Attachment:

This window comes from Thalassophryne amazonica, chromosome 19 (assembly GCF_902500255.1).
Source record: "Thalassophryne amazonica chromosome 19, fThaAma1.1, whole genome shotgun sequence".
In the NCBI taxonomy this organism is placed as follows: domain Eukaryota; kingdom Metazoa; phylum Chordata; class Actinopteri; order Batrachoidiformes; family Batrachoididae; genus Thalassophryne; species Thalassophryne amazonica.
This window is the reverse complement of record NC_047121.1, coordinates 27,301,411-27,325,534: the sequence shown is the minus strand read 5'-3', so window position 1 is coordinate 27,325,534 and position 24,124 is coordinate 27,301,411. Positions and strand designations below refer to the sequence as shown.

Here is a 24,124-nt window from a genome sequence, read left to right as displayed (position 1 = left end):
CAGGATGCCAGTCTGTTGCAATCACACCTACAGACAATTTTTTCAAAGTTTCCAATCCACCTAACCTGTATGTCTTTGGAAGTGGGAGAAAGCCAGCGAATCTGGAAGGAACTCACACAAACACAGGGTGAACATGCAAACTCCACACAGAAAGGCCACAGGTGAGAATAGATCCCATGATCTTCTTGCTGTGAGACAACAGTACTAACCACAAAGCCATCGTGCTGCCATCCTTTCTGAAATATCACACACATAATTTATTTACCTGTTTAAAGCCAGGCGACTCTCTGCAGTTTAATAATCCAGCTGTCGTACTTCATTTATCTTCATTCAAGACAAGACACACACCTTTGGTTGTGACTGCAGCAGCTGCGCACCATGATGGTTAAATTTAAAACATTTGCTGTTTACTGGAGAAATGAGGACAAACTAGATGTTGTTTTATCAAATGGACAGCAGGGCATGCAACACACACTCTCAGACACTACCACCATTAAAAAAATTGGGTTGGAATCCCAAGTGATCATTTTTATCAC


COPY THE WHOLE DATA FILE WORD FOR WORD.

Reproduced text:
This window comes from Thalassophryne amazonica, chromosome 19 (assembly GCF_902500255.1).
Source record: "Thalassophryne amazonica chromosome 19, fThaAma1.1, whole genome shotgun sequence".
In the NCBI taxonomy this organism is placed as follows: domain Eukaryota; kingdom Metazoa; phylum Chordata; class Actinopteri; order Batrachoidiformes; family Batrachoididae; genus Thalassophryne; species Thalassophryne amazonica.
This window is the reverse complement of record NC_047121.1, coordinates 27,301,411-27,325,534: the sequence shown is the minus strand read 5'-3', so window position 1 is coordinate 27,325,534 and position 24,124 is coordinate 27,301,411. Positions and strand designations below refer to the sequence as shown.

Here is a 24,124-nt window from a genome sequence, read left to right as displayed (position 1 = left end):
CAGGATGCCAGTCTGTTGCAATCACACCTACAGACAATTTTTTCAAAGTTTCCAATCCACCTAACCTGTATGTCTTTGGAAGTGGGAGAAAGCCAGCGAATCTGGAAGGAACTCACACAAACACAGGGTGAACATGCAAACTCCACACAGAAAGGCCACAGGTGAGAATAGATCCCATGATCTTCTTGCTGTGAGACAACAGTACTAACCACAAAGCCATCGTGCTGCCATCCTTTCTGAAATATCACACACATAATTTATTTACCTGTTTAAAGCCAGGCGACTCTCTGCAGTTTAATAATCCAGCTGTCGTACTTCATTTATCTTCATTCAAGACAAGACACACACCTTTGGTTGTGACTGCAGCAGCTGCGCACCATGATGGTTAAATTTAAAACATTTGCTGTTTACTGGAGAAATGAGGACAAACTAGATGTTGTTTTATCAAATGGACAGCAGGGCATGCAACACACACTCTCAGACACTACCACCATTAAAAAAATTGGGTTGGAATCCCAAGTGATCATTTTTATCAC